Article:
Gloomy facts get most of the attention in the media. But the truth is, prospects for heart disease have never been better. Doctors know more about what works and what doesn’t and what is safe and what is not than ever before. Here are three facts about heart disease that should cheer you up.
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The rate of death from heart disease in people with diabetes is plummeting. The Centers for Disease Control (CDC) report that the death rate from heart disease and stroke in people with diabetes dropped by 40 percent between 1997 and 2006. The CDC attribute the drop to better heart treatments, better management of diabetes, reduced smoking rates and the greater likelihood that people with diabetes are getting more exercise these days.
Sex is not dangerous for men with heart disease. “Sexual activity is associated with minimal cardiac risk,” write Cleveland Clinic’s A. Marc Gillinov, MD, and Steven Nissen, MD, in their book, Heart 411. They describe sex as “almost always” safe after a heart attack. “Most people can resume sex as soon as they feel well and can walk up two flights of stairs. The same principles apply to those who have undergone angioplasty or bypass surgery.” (If you suspect that most cases of heart attacks during sex occur among older men having extramarital affairs with younger women, you’re right. Drs. Nissen and Gillinov say the increased excitement/guilt increases the heart rate and blood pressure.) Sex may be risky when you’re having chest pain or shortness of breath, but by then, as the Heart 411 doctors put it, “you are probably thinking more about a visit to the hospital than about a trip to the bedroom.”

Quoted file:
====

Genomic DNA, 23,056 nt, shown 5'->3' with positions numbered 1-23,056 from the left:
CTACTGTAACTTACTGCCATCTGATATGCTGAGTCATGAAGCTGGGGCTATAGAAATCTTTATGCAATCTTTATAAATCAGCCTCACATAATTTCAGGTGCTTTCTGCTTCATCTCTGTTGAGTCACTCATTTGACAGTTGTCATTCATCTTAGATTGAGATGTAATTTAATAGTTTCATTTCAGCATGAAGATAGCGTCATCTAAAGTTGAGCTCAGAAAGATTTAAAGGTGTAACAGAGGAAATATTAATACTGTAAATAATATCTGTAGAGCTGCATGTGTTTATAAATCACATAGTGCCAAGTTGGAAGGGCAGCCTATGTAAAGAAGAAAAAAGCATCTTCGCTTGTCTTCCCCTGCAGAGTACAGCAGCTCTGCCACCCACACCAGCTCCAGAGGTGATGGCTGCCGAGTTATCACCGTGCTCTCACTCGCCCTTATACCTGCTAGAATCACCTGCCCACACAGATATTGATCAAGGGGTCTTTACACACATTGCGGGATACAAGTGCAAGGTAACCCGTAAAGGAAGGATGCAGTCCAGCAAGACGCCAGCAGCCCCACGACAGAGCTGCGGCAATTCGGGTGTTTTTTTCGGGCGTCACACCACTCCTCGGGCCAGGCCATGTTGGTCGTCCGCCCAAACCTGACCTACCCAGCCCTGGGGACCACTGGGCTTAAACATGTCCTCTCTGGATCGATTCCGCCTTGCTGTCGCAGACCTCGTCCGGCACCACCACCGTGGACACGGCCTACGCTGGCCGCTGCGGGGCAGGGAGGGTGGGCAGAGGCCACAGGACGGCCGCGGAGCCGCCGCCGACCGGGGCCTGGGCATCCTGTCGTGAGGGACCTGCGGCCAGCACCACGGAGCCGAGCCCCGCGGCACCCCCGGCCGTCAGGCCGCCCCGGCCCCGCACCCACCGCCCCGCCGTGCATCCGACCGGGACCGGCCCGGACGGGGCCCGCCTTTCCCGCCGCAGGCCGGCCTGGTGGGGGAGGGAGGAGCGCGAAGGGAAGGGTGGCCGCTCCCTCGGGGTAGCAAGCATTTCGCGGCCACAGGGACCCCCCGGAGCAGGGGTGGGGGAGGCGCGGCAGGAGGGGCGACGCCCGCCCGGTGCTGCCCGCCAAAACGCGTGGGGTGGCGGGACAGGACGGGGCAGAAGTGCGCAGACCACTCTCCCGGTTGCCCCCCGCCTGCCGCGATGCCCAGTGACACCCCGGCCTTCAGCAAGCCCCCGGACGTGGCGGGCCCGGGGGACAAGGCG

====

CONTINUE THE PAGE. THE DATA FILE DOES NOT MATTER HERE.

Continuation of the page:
“Fat is not a bad word.” So say Drs. Nissen and Gillinov. “But,” they caution, “the type of fat is important. … The fat from bacon is not the same as the fat in salmon or the olive oil. Some fats are good for your heart. Others are associated with coronary heart disease.” Just because a food is low in fat does not mean it’s heart healthy. Total fat intake does not correlate with development of coronary artery disease.
Their advice is, “When it comes to diets, the bad word is fad, not fat.”
The Heart 411 doctors are particularly concerned about the extremely low or no-fat diets that have recently become popular as a response to heart disease. They note that the only diet strongly supported by scientific evidence to improve heart health is the Mediterranean diet. Read more about the Mediterranean diet.